How to Spot Trends in a Chart

You may have heard the phrase ‘the trend is your friend’ thrown around by traders. Basically what this means is that markets tend to follow trends in one particular direction until something comes along to reverse that trend.

Trading against the trend may possibly be profitable if you accurately predict when it will change, but it is a risky undertaking that requires a lot of understanding of technical analysis and experience in trading the markets.

So, we know that the trend is our friend, but how do traders identify trends? Traders use chart patterns that form distinct shapes that may be used to identify a continuing trend or an upcoming reversal of that trend. This helps them to formulate their buy and sell strategies and some patterns are identified as bearish while others are bullish. Keep in mind that while these chart patterns may give traders an indication of future price movements, there are no guarantees or crystal balls that these will come true.

Continuation Patterns

These patterns on charts show that an existing trend may continue. Here are some of the most common continuation patterns you might find on a chart.

Triangles

A bullish triangle shows that this price trend may change once the pattern is completed. Two trend lines make the pattern – an upward resistance line (flat line in example below) and a rising line showing price support.

The bearish triangle similarly follows suit until the completion of the pattern. However, here the flat trend line is the support while the downwards moving one is the resistance. This is also called a descending triangle.

Bullish Triangle

Bullish Triangle

Bearish Triangle

Bearish Triangle

Wedge

Wedge patterns show the trend lines converging. When rising, the wedge’s lines come together in an ascending direction. While with the falling wedge, the lines converge in a downward direction.

Rising Wedge

Bullish Wedge

Falling Wedge

Bearish Wedge

Flag and Pennant

When prices move quickly and we see a broad sideways move we get what is called a ‘flag and pennant’ chart pattern. We see the flag formed by two parallel support and resistance lines, and the pennant is formed when these two trend lines then come together, or converge.

Flag

Flag

Pennant

Pennant

Gaps

Gaps are created when the price of a market flucuates between the time of its cosing the previous day and the time of its opening the next. It can also apply for markets that are closed on the weekend - when the price on Friday's closing can be different from the price on Monday - causing a "gap" in the price chart.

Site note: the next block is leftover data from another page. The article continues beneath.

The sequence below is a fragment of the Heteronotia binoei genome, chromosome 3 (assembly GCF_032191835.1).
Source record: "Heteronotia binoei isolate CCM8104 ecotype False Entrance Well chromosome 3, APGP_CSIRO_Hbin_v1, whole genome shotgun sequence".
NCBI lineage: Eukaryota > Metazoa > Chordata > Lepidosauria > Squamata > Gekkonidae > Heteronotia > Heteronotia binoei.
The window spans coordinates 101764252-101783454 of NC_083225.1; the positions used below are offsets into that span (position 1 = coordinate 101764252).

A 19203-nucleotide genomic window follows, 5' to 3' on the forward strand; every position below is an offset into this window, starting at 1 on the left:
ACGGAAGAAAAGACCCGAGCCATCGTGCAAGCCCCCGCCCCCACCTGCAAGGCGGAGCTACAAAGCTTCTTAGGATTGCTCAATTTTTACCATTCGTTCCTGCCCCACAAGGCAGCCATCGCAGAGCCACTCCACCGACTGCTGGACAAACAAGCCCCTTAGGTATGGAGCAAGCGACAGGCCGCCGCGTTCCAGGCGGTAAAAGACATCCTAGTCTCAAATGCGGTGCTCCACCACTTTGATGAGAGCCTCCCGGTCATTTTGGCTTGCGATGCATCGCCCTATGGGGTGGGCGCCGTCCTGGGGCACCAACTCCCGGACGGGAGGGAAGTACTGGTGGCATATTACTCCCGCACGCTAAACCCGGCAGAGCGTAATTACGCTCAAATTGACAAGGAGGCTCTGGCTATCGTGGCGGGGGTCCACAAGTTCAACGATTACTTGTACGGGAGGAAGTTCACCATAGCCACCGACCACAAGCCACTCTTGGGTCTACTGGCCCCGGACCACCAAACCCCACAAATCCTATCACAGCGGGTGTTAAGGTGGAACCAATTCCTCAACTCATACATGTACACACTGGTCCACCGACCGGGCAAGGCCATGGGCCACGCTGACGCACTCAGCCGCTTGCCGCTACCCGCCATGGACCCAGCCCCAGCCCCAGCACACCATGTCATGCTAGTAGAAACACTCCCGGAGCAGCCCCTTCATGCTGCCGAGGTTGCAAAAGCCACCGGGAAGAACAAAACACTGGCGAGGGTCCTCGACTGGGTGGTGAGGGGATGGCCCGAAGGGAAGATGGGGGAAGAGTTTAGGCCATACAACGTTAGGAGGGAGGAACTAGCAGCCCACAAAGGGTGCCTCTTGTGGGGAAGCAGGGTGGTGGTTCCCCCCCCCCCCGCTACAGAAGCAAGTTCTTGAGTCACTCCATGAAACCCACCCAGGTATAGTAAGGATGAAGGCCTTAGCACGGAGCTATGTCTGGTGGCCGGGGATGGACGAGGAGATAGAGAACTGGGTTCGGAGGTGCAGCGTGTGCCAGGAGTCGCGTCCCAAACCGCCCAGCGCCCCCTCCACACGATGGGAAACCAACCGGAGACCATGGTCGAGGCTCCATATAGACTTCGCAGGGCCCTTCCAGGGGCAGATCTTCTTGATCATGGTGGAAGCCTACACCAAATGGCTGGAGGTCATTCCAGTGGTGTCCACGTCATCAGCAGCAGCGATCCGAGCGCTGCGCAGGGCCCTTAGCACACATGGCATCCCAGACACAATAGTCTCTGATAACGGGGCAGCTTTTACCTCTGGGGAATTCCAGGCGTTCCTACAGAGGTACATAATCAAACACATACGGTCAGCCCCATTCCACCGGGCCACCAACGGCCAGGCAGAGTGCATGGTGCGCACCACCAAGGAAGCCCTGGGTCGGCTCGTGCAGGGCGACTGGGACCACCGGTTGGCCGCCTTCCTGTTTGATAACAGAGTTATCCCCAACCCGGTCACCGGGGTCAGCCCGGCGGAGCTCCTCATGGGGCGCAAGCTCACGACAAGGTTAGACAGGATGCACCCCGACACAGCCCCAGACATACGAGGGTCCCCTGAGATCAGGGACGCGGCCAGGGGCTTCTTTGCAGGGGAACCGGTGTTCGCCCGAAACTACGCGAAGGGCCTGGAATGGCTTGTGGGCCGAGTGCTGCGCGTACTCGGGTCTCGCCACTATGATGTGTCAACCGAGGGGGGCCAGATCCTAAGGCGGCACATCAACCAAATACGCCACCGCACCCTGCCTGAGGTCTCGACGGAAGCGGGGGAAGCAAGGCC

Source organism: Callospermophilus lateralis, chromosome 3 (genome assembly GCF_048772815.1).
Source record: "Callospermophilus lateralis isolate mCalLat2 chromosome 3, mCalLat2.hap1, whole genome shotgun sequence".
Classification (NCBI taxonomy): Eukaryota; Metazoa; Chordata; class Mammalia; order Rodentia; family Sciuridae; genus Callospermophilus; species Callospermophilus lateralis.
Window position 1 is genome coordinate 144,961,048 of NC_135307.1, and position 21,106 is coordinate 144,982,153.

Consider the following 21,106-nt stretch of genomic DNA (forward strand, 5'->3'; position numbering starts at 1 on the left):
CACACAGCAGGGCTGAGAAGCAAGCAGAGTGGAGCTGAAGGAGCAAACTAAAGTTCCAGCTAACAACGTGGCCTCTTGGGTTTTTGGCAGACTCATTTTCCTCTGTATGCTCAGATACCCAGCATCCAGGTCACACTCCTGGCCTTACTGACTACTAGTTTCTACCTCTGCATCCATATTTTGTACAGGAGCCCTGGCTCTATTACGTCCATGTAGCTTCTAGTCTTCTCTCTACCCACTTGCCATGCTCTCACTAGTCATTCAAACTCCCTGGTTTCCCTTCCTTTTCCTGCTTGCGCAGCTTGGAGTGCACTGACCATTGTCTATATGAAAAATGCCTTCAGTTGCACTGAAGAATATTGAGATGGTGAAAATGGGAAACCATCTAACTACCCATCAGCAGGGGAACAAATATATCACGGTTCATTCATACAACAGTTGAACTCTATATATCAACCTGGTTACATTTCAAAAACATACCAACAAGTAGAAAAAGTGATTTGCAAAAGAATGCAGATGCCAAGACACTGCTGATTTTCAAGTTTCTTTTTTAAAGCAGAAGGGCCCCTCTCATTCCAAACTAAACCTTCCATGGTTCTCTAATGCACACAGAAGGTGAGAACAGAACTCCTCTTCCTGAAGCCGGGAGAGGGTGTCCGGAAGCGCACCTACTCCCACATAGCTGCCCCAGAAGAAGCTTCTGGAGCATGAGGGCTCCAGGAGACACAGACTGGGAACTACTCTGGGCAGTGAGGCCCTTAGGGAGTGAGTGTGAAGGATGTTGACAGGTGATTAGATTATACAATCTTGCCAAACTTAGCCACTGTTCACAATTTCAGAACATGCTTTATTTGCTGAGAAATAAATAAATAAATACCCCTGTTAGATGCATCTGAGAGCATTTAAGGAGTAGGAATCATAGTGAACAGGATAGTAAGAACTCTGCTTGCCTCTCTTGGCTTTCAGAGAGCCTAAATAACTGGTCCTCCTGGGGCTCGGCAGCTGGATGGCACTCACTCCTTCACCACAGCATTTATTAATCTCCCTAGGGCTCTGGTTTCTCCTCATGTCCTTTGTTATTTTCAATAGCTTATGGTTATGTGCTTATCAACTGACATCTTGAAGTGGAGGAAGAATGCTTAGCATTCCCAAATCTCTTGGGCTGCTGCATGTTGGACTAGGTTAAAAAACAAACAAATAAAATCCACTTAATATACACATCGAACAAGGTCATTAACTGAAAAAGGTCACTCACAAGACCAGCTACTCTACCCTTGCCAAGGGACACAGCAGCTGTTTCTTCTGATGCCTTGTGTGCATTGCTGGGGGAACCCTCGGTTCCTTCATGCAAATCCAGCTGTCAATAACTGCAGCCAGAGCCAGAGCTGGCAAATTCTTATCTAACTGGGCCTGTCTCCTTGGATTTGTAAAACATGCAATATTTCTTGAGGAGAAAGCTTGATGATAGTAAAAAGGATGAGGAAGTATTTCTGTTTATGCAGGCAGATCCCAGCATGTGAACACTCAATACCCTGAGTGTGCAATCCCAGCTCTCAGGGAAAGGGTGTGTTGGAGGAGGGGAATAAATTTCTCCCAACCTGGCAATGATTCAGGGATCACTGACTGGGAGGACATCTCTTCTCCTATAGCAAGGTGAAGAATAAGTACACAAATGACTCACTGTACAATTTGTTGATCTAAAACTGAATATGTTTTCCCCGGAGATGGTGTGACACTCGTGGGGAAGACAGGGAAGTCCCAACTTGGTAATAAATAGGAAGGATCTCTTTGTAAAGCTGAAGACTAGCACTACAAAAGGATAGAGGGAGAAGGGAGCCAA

Gaps

Gaps

 

Reversal Patterns

Reversal patterns show a trend coming to an end and heading towards a reversal once the pattern is formed. Here are some of the main ones you should know.

Head and Shoulders

You may identify this pattern when you have three price peaks forming a higher middle peak (the head) with two slightly lower ones on either side (the left and right shoulders). As a reversal pattern you may anticipate that price would move in the other direction from the previous trend. This particular pattern indicates a possible drop in price below the two troughs formed by the shoulders.

If you were to hold a mirror to this image below, where the head is below the two shoulders you get an inverse head and shoulders. This then indicates a rise in price once the pattern has completed.

Head and Shoulders

Head and Shoulders

Breakout

Breakout

Double Tops and Bottoms

In a double top chart pattern we see the peak of a rising trend and once the pattern is done we may expect to see a drop in price.

In a double bottom chart pattern we see the trough or bottom of a falling trend. It shows support to the falling trend and we may expect to see price move up after the completion of this pattern.

Double Tops

Double Tops

Double Bottoms

Double Bottoms

Triple Tops and Bottoms

If a price moves up three times to touch the resistance line without breaking through it then we get what is called a triple top – a bearish reversal pattern. At each touch point at the top the price will drop to similar support levels. After doing this three times, we may see price break the support to drop below the support line and continue on the new trend.

A bullish triple bottom is pretty much this example in reverse. When the price moves downwards and test three similar support levels without breaking them, we see the price rise back up to similar resistance levels. Once the pattern has been done this three times, we may see price push through the third resistance level with an expectation that it may continue to rise.

Triple Tops

Triple Tops

Triple Bottoms

Triple Bottoms

 

Final Word on Trends

There are many other patterns we could discuss here but these are some of the more commonly found. Once you start following charts you begin to observe these patterns and you may be able to take advantage of which direction they indicates markets may move.


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